He has absolutely everything. Who else is there who has his strength, his technique and his ability to score goals?
The last player I remember with the ability to score more than 20 goals from midfield was Paul Scholes. He is the complete footballer. The perfect No 6 that every club in Europe is looking for.
As an all-round midfield player, I don't see anyone in the world who is as good as Yaya and the frightening thing is that I think he can become even better.
I honestly don't think he realises quite how good he is and how important he is to the team.
Indeed, the Ivorian brings so much more to Manchester City than goals.
Last season he contributed nine assists, placing him joint-fifth in the Premier League hierarchy. He achieved this even though Kun Aguero, the club’s best striker, made only 20 EPL starts (15 less than Toure).
Beyond offering efficiency in the final third, both as a creator and a finisher, Toure also influences the action deeper in the midfield. Watching the former Barcelona man power through the middle of the park with the ball at his feet is a joy to behold, but he is also the conduit through which most of City’s play goes.
No player in the Premier League managed a better pass-per-game ratio than Toure last season. The midfielder averaged 71.5 passes per game.
There wasn’t just quantity, but there was quality and precision, as well. The Ivorian completed 90.1 percent of his attempted passes, putting him firmly in the league’s top 15.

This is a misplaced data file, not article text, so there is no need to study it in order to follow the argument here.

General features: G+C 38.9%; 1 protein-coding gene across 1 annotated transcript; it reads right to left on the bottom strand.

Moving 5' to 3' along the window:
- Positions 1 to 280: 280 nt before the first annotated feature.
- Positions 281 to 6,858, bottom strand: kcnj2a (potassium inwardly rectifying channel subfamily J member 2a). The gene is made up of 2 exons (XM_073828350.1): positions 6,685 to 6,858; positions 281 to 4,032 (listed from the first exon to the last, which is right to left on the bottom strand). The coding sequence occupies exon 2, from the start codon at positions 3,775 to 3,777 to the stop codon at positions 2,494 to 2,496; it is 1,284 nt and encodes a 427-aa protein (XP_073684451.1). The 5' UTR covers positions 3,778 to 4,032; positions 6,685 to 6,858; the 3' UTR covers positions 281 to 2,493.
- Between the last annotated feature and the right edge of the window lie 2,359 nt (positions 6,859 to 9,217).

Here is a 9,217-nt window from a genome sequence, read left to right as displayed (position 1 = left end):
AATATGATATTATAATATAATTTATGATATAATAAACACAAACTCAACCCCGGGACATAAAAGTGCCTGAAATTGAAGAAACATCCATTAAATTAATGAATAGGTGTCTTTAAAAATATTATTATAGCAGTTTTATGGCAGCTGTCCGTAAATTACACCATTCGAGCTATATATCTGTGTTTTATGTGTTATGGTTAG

These are the tangible contributions, but there are also the intangibles.
Rob Dawson of the Manchester Evening News reported back in May that Manuel Pellegrini is targeting the Champions League this season.
In recent seasons, the Citizens have struggled in Europe both due to their low coefficient ranking and their lack of Champions League experience. Should City finally make the latter stages of the tournament this season, then Toure’s experience will be invaluable.
Beyond his recent showings in the tournament with the Premier League side over the last two seasons, the Ivorian also has extensive Champions League experience with Barcelona.
Toure actually won the tournament with Barcelona in 2009, featuring against Manchester United in the final.
Martin Demichelis was a runner-up with Bayern Munich in 2010, while Gael Clichy suffered a similar fate as an unused substitute with Arsenal in 2006. Frank Lampard, victorious with Chelsea in 2012, is the only other squad player to have won Europe’s premier club competition, and he will have returned to New York by the time the business end of the tournament rolls around in 2015.
City may be a squad packed with former league winners (in England and elsewhere), but very few can boast of Toure’s elite-end experience.
Not only does the Ivorian contribute nous, he also has a winner’s mentality.
City’s squad are a decorated bunch, but few can compete with Toure’s six league titles, six domestic cups and three continental/international crowns. Here is a player who is a three-time African footballer of the Year and has twice featured in the PFA Premier League Team of the Year.
Toure has an aura, developed over time, that can distinguish great players from good ones. He is a match winner and, ever since his priceless contribution to City’s 2012 title win away at St. James’ Park, has made a habit of rising to the occasion when his teammates need him most.
On that day, Toure’s two goals in the last 20 minutes secured a huge point for the visitors and pushed them closer to their first title for 50 years.
City, despite their riches, in light of their underwhelming summer in the transfer market, could have ill afforded to have lost such a valuable player and one so integral to their style, identity and play.
All Stats via WhoScored.com